Religion in the Middle East Essay

Religion in the Middle EastIntroduction            There is a well-known story, dating back to the early days of the Arab-Israel conflict, about an American representative at the United Nations who found himself involved in a more than usually acrimonious argument between the spokesmen of the two sides. Forgetting for a moment where he was and to whom he was speaking, he urged the Arabs and Israelis to settle their quarrels like Christians. A less frequently cited addendum explains that this is precisely what they have been doing ever since. The more difficult term “Middle East” is correspondingly defined as the area where the three religions meet. Ever since the Muslim Arab conquests the gross divisions of Middle Eastern society have been recognized as lying between the Muslims (those who claim that they submit to the full revelation of God through the Qur’an) and the ‘People of the Book’ (that is, in Muslim eyes, those who have accepted part of God’s self-revelation but corrupted it in one way or another – the Jews by confining God’s love and mercy to themselves; the Christians by behaving towards Jesus, son of Mary, as if he were Son of God). Further subdivision is based upon specific patterns of belief and practice.

All these facts indicate that Middle East is a truly unique and as historical events show dangerous mix of religious views and beliefs and complex politics on religious traditions and religiosity.Religion: State Assessments            The level of religion within a particular state is sometimes difficult to determine. This is especially true in a region as diverse as the Middle East, because of the many different factors which come into play. Within the region as a whole, a Sunni Islamic majority predominates: of the 18 states considered among scholars, 15 boast nominally Sunni Islamic populations of 70% or more (Von der Mehden, 1993).

World-wide the population of Sunni Muslims makes up 83 % of the almost 1.1 billion Muslims around the world (Von der Mehden, 1993). The differences between Sunni and Shi’a Muslims are exceptionally pronounced and greatly exacerbated by the extreme nationalism which seemingly pervades many of the states in the region. The Iran-Iraq War (1980-1988) was fought largely on this basis, although it is true that both have considerably large Shi’ite populations. Many other factors also contribute to the region’s diversity: relative wealth and status of some of the countries, dictatorial leadership and oil reserves, among other things.            Both Israel and Lebanon break the above mould, strictly on the basis of their sizeable non-Muslim populations.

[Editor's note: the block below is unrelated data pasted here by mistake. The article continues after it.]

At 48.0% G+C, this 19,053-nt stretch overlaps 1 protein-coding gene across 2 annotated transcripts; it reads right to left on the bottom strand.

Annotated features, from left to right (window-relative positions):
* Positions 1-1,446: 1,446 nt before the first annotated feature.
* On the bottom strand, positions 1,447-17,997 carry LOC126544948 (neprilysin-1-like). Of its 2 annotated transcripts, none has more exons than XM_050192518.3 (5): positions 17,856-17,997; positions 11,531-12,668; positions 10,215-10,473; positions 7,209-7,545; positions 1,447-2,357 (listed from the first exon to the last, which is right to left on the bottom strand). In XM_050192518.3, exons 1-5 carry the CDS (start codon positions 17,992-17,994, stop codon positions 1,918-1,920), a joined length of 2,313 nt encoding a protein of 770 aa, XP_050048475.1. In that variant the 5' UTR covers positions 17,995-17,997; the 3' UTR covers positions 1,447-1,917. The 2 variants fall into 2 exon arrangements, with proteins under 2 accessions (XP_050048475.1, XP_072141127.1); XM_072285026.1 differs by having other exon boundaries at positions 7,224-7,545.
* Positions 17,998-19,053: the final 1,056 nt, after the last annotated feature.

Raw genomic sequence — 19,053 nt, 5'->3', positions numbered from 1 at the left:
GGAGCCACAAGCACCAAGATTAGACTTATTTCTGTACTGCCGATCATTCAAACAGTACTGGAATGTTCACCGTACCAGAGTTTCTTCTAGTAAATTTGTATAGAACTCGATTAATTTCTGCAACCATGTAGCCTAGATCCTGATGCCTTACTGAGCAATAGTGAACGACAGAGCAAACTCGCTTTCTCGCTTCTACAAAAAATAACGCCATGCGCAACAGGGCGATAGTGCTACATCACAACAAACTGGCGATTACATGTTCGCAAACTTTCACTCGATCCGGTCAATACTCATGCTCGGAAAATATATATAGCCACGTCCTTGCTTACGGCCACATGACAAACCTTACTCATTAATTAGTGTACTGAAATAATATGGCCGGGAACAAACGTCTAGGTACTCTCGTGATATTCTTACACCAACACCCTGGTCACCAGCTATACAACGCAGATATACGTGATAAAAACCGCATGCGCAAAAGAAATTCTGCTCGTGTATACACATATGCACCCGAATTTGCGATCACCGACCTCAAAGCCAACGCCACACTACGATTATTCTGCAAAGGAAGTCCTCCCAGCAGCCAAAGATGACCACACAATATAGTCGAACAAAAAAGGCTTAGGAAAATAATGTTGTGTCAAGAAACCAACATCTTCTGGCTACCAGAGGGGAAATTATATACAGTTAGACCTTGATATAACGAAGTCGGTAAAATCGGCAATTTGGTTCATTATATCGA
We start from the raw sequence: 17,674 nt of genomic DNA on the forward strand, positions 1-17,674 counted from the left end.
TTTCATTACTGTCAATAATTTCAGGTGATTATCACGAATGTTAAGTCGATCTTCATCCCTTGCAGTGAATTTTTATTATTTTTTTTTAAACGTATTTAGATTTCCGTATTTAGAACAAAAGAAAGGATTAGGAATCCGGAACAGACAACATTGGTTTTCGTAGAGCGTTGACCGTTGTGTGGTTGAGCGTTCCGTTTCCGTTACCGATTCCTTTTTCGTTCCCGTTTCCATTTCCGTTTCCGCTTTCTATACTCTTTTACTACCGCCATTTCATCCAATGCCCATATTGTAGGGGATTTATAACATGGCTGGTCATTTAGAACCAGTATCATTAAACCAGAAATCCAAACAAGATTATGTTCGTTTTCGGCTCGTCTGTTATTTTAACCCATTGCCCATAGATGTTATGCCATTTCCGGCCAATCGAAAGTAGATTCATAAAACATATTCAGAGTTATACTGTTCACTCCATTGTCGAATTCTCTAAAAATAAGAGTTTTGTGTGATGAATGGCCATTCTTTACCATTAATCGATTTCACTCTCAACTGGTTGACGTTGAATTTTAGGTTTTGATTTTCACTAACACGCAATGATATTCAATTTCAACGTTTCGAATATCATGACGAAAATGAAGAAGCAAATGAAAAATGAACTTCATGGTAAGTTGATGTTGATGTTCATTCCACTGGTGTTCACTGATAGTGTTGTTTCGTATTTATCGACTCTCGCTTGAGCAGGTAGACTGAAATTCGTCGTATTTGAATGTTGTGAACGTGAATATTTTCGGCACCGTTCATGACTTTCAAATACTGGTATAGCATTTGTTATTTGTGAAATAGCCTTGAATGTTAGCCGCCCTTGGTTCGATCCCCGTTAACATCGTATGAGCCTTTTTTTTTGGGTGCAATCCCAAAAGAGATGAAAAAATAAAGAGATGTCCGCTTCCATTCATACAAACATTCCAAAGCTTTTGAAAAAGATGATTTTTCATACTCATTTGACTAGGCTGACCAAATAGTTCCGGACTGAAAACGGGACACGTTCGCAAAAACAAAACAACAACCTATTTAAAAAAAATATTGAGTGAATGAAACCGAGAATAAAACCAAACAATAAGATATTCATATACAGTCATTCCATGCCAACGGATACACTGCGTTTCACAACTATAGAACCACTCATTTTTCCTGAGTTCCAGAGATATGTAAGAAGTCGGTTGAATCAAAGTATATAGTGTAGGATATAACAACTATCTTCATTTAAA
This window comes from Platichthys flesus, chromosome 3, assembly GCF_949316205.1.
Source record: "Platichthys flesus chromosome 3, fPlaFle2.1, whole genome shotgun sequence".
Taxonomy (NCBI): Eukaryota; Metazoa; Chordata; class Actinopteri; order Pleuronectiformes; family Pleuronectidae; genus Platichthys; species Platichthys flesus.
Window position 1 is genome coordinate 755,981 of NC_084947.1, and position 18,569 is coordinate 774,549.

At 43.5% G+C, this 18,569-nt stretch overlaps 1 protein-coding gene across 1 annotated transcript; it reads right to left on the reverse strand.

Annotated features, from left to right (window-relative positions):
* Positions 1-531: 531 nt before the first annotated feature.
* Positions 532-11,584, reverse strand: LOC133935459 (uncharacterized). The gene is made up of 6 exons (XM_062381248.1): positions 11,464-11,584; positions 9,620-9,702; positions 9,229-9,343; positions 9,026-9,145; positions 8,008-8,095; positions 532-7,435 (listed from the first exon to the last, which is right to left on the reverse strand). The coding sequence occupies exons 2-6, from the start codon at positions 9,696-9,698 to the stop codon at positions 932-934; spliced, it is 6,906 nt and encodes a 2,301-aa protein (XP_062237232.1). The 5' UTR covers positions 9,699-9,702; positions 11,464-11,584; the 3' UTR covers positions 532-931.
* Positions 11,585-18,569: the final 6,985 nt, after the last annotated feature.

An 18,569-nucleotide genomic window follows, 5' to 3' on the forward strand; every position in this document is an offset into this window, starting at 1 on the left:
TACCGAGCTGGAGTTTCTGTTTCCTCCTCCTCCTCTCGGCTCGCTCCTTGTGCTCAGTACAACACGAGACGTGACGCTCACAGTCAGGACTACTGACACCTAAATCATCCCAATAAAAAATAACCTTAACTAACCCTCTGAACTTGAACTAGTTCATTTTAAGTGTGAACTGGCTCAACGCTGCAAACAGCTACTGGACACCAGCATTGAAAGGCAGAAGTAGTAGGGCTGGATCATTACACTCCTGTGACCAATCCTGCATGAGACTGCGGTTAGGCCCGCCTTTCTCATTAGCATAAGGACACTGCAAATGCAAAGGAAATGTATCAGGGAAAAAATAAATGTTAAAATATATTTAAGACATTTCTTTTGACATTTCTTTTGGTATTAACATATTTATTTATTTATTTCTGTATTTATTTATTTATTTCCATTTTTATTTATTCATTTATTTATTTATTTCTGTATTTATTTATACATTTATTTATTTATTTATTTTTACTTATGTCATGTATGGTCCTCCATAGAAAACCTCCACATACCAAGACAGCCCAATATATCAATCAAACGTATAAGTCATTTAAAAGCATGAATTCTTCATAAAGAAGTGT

When Israel was granted statehood in 1948, it was created in order to provide a homeland for Jewish people after the atrocities which they had suffered during the Second World War. The state of Israel was erected in the territory which formerly had been the State of Palestine. Within the Muslim world, this was seen as a horrible affront, and since that time, the Palestinian population, now residing in Israel, has continued to fight for land claims recognition and citizenship status, among other things. This rift of religions has pitted Jew against Muslim in many confrontations, notably the Arab-Israeli wars of 1956, 1967 and 1973. As a result, religious differences are very near to the hearts and consciousness of virtually all citizens of the region, and threaten to erupt at any time into a bitter showdown.            Lebanon, like Israel in terms of state of religion is anomalous. However, unlike Israel, this anomaly is low religiosity.

The Lebanese Parliament has equal representation among Christian and Muslim representatives. Freedom of religion is unequivocally guaranteed, a right which is also guaranteed in practice (Lewis, 2004). There is no official state religion in Lebanon. This is so because of the religious split among the population; 30% of me population are Coptic Christian and 70% are Muslim, with representation of both Shi’ite and Sunni sects, although Sunni largely predominates (Lewis, 2004:115).            Syria is the other country which is also considered a country with low religiosity among other Middle East countries.